Nosocomial Hazards of Doctor`s Mobile Phones in Hospitals
A microbiological analysis of 75 doctor`s mobile phones was carried out
in Amravati city. A total of 90 bacterial pathogens were isolated, Staphylococcus
aureus 18 (20%) was prominent followed by Micrococcus luteus 16
(18%), Pseudomonas aeruginosa 14 (15%), Proteus mirabilis
10 (11%), Escherichia coli 10 (11%), Klebsiella pneumoniae
9 (10%), Enterobacter aerogenes 8 (9%) and Salmonella typhi
5 (5%). The male doctor`s mobile phones were more (69%) contaminated as
compared to female doctor`s phones (31%). The study demonstrates that
mobile phone in a clinical setting become contaminated by contact with
healthcare workers` hands (HCWs`) and acts as potential source to spread
infection is an important argument in any debate, in which the relaxation
of restrictions on its use is being considered.
Despite the advances in modern medicine, nosocomial infection still poses
a risk of increased morbidity and mortality to patients and the hands
of healthcare personnel may play an important role in the transmission
of Hospital-Acquired Infections (HAIs) (Landman et al., 2002; De
Gheldre et al., 2001). However, the etiological agent of HAI varies
from hospital to hospital and in different geographical regions (Struelens
et al., 2004). These days, mobile phones utilization has increased
in healthcare system and its acceptance by healthcare personnel. Few studies
have been reported from India (Khivsara et al., 2006; Tambekar
and Dahikar, 2006), Israel and Spain (Meltzer, 2003), that mobile phone
may also involved in the transmission of infections in the healthcare
systems (Borer et al., 2005; Brady et al., 2006; Brandy,
2006; Dubik, 2006) and threatening infection due to potential pathogens
could be acquired from doctor`s mobile phones in hospitals, which cause
great concern to everyone (Derbyshire and Burgess, 2006; Bhattacharya,
Moreover, the increased use of mobile phones is seen against a background
rise in nosocomial infection rates. The sources of contamination of mobile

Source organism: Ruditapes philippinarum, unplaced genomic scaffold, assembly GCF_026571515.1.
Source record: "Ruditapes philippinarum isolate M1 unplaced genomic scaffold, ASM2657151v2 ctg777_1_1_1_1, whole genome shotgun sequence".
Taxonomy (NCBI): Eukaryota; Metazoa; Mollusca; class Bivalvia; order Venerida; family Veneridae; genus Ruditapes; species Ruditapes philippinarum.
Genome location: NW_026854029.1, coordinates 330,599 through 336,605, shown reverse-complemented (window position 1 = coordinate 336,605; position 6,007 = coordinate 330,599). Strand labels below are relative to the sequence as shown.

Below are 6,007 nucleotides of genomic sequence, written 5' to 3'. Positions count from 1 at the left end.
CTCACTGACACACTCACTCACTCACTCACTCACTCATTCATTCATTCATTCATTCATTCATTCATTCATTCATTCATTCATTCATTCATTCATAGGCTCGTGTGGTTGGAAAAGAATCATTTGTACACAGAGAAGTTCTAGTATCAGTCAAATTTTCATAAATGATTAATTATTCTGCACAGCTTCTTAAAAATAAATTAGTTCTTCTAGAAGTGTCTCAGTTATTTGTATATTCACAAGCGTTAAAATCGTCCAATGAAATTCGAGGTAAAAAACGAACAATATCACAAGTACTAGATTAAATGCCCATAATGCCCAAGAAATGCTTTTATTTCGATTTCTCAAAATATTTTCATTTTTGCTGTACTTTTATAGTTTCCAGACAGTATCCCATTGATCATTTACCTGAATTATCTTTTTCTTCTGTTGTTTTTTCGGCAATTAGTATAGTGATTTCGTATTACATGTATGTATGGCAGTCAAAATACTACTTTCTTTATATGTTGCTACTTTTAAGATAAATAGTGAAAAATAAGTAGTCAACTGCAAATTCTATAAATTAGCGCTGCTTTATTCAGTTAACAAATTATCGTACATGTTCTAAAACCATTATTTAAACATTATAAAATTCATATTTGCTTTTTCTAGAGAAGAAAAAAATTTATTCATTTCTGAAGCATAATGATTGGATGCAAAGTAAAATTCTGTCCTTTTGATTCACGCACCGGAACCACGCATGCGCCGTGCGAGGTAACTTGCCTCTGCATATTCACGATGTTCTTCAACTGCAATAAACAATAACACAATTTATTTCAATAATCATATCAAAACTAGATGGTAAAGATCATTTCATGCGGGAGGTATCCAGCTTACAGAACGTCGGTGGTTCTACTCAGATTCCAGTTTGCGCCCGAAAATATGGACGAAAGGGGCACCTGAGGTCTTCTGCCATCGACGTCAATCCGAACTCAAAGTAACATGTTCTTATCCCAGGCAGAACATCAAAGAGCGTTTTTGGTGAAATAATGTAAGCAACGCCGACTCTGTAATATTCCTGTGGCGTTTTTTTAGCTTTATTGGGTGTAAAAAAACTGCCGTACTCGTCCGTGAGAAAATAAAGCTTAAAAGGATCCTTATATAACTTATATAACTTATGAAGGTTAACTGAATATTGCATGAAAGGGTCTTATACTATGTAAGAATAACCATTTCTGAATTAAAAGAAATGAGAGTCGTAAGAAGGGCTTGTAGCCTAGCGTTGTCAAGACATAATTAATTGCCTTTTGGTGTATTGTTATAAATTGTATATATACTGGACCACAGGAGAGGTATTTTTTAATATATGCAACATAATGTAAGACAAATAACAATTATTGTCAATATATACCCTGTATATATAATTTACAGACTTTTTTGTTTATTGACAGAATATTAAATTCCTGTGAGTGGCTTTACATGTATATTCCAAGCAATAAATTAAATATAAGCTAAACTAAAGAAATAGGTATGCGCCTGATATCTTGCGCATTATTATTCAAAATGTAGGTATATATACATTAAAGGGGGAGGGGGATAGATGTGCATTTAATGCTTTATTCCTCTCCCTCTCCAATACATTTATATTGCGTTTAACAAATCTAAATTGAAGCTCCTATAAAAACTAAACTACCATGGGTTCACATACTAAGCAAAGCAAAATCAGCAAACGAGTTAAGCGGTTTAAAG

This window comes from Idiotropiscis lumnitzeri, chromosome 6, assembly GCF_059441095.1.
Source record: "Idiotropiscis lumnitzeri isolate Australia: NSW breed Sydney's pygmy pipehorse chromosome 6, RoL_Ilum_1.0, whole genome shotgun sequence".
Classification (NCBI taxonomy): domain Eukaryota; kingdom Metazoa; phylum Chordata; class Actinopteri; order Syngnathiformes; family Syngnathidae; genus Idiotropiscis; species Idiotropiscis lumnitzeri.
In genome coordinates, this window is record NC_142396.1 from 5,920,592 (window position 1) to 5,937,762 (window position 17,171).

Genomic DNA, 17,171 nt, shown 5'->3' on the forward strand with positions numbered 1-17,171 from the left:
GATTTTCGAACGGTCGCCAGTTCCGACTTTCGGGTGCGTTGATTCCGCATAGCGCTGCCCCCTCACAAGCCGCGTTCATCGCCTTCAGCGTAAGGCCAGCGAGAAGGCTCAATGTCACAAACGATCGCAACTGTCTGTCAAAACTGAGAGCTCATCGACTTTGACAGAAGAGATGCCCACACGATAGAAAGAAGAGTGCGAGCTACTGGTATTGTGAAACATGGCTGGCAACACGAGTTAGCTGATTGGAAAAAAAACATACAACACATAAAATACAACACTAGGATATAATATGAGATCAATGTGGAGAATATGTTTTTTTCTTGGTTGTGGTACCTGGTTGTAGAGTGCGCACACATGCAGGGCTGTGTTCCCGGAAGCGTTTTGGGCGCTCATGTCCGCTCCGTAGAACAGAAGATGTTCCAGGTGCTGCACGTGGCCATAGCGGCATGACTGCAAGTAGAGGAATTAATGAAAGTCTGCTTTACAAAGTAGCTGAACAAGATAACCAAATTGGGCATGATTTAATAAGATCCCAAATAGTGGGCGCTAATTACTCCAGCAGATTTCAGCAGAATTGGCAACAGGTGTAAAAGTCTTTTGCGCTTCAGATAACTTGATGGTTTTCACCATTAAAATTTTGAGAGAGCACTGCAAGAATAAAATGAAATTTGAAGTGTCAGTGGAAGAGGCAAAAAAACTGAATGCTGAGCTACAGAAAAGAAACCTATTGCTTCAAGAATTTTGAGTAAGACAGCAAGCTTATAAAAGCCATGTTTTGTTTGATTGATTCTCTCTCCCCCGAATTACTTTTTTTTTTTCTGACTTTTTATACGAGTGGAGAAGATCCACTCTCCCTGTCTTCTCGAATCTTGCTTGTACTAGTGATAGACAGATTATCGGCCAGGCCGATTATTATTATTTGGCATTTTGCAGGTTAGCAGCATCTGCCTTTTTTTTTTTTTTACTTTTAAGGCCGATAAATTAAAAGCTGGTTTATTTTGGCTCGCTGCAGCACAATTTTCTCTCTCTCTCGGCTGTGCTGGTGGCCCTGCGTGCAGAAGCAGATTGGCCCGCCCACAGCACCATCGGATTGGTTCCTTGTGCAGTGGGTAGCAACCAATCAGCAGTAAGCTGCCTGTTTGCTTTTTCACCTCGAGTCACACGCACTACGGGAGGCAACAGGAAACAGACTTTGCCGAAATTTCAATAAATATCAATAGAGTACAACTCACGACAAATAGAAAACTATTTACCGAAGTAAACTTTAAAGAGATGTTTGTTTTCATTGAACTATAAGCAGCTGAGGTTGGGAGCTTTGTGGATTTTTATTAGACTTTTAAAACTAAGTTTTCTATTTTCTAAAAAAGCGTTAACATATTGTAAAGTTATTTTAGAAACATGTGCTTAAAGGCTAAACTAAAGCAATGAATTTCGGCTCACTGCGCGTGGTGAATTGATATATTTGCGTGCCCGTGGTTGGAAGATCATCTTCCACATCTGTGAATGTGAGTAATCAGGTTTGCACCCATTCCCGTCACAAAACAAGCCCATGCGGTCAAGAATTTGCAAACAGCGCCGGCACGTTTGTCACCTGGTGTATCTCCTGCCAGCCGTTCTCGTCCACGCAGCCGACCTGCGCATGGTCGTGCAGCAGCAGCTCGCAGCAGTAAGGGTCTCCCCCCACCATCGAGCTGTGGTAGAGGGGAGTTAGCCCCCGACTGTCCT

phones include hands of healthcare personnel, inanimate objects (bed,
instruments, furniture etc.) and pathogenic air flora of the hospitals
(Rafferty and Pancoast, 1984). Hospital acquired or mobile phone transmitted
infections are therefore a constant thereat to the lives of already seriously
ill patients as well as healthy individuals visiting the hospital (Muhall,
1997; Myerson and Mitchell, 2003). The present study was undertaken to
investigate potential of doctor`s mobile phone to carry bacteria known
to cause nosocomial infection and to develop awareness in doctors, patients,
visitors and other healthcare workers for proper handling of mobile phone.
Due to relative lack of research into the doctor`s mobile phone pathogen
transmission tends to conduct role of doctor`s mobile phones in infection
transmission in hospital settings in Amravati city, India.
MATERIALS AND METHODS
Sample collection: A total of 75 mobile phone swab samples of
different speciality doctors (surgeons and non-surgeons) were collected
in Amravati city and analyzed for presence of bacterial pathogens on it
(Table 1). The doctor`s mobile phone swab samples were
collected in sterile vials by using sterilized cotton bud dipped in saline
water (0.85%). Before taking swab samples, both hands were thoroughly
washed with soap and disinfected with alcohol. The sterilized cotton bud
was rotated onto the overall surface area of the mobile phone by keeping
the mobile phone in two fingers. The cotton bud swab after swabbing the
mobile phone was again kept in the respective sterile vials.
||Speciality wise doctor`s mobile phone analyzed from
Amravati city hospitals
Isolation and identification of pathogens: The study was carried
out over a period of four months from July to October 2006, during which
random sampling of mobile phones (n = 75) was done. These collected samples
were immediately transported to the microbiology laboratory and inoculated
onto MacConkey agar plates, Cetrimide Agar and Mannitol Salt agar plates
(Hi-Media Laboratories, Mumbai). These plates were incubated at 37°
C for 24-48 h. Plates were observed for growth and a Gram smear was performed
from different types of colonies. Gram reaction, colony morphology, pigment
formation, florescence, catalase, coagulase, urease and oxidase tests
were performed and allocated to appropriate genera to the isolates. The
cultural characteristics including lactose fermentation by enterobacteriaceae
on MacConkey agar, pyocynin formation of Pseudomonas sp. on cetrimide
agar and golden yellow colored colonies of Staphylococcus aureus
on mannitol salt agar were noted. Further identification to species level
was carried out on the basis of various specialized tests. Methicillin
resistant Staphylococcus aureus (MRSA) isolates were confirmed
on Columbia plus 2% NaCl agar (Hi-media) with a methicillin 5 mg disc
A total of 75 doctor`s mobile phone swab samples were analyzed for the
presence of bacterial pathogens, (48 swabs from male and 27 from female
doctors` mobile phone), 71 showed growth of 8 various genera of 90 bacterial
pathogens. The Staphylococcus aureus 18 (20%) was the dominant
pathogen followed by Micrococcus luteus 16 (18%), Pseudomonas